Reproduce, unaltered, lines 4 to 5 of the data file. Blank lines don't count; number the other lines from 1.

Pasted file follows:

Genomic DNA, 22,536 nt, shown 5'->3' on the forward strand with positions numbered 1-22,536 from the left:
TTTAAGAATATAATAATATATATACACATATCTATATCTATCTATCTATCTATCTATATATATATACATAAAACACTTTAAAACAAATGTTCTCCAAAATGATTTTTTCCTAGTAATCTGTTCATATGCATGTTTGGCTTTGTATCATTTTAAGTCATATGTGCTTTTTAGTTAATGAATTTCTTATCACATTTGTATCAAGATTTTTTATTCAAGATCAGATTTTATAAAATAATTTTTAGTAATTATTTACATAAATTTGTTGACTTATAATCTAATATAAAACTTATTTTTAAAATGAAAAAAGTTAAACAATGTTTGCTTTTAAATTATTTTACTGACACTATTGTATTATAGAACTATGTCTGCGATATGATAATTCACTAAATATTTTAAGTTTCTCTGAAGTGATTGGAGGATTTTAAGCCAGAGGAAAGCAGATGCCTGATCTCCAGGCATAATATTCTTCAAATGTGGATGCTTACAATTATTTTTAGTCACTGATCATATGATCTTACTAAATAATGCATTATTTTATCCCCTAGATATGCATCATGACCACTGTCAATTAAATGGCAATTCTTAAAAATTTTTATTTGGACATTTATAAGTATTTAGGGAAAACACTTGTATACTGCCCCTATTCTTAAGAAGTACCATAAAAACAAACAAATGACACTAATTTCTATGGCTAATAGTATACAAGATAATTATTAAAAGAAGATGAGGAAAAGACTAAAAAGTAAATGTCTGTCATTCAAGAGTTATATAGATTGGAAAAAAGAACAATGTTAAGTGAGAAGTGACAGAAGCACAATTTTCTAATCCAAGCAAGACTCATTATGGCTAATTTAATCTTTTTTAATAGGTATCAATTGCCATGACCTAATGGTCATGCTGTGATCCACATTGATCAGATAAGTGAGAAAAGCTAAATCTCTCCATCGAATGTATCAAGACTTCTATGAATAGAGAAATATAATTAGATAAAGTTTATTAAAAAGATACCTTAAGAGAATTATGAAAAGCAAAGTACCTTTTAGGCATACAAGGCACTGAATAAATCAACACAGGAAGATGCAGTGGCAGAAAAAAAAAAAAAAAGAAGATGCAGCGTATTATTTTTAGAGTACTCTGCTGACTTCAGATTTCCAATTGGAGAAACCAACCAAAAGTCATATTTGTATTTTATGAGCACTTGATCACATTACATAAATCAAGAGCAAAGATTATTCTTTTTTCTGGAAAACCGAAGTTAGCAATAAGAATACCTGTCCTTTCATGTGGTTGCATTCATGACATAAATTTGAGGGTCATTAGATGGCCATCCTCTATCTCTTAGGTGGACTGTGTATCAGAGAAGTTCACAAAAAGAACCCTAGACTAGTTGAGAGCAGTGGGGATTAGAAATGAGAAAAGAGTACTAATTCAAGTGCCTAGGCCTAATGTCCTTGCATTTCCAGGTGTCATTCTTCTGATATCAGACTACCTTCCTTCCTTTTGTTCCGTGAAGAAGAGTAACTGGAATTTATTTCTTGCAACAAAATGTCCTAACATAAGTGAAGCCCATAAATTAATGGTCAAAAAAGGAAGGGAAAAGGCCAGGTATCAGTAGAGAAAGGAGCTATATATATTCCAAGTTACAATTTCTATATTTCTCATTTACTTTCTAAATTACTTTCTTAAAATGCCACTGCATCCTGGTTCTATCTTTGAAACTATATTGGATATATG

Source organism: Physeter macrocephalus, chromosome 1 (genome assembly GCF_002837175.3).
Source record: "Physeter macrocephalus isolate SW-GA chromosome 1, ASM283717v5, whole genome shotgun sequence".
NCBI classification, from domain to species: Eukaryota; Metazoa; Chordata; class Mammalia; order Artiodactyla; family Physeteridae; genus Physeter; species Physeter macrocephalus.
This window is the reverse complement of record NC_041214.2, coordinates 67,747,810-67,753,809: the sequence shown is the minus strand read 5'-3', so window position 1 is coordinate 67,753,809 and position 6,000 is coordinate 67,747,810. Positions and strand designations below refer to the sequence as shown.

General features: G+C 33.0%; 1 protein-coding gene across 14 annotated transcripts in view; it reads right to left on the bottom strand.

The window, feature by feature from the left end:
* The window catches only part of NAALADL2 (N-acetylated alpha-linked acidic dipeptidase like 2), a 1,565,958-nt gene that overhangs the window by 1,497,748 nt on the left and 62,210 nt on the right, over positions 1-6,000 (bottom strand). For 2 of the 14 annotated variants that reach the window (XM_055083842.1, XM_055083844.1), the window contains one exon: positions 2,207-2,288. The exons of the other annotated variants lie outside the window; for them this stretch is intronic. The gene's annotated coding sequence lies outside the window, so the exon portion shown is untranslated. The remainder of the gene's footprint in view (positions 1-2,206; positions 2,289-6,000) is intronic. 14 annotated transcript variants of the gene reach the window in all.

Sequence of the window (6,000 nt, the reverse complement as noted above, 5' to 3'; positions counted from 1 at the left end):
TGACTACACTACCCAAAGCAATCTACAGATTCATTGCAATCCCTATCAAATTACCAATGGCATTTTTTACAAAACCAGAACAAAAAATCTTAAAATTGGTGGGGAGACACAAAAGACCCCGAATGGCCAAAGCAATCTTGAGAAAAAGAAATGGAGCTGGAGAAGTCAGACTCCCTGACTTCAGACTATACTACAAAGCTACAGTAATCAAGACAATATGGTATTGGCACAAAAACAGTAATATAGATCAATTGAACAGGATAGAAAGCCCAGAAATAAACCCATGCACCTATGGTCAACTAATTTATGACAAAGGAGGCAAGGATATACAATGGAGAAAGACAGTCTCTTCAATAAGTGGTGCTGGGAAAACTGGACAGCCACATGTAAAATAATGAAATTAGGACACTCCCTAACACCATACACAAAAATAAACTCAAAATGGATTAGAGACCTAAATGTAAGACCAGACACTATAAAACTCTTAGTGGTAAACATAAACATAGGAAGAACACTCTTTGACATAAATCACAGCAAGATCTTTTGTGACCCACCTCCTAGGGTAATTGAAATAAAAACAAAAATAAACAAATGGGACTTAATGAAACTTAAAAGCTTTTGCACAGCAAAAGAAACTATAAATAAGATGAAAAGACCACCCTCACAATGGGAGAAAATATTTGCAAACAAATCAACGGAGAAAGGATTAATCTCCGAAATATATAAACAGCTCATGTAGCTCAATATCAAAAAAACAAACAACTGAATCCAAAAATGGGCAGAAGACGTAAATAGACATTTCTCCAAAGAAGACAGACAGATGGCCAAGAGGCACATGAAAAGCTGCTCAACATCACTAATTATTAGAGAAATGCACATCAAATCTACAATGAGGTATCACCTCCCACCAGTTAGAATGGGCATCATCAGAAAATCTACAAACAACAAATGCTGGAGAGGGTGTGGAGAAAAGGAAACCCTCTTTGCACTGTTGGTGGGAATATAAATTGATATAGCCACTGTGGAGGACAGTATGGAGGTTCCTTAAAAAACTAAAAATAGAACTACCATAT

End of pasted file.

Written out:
Source record: "Physeter macrocephalus isolate SW-GA chromosome 1, ASM283717v5, whole genome shotgun sequence".
NCBI classification, from domain to species: Eukaryota; Metazoa; Chordata; class Mammalia; order Artiodactyla; family Physeteridae; genus Physeter; species Physeter macrocephalus.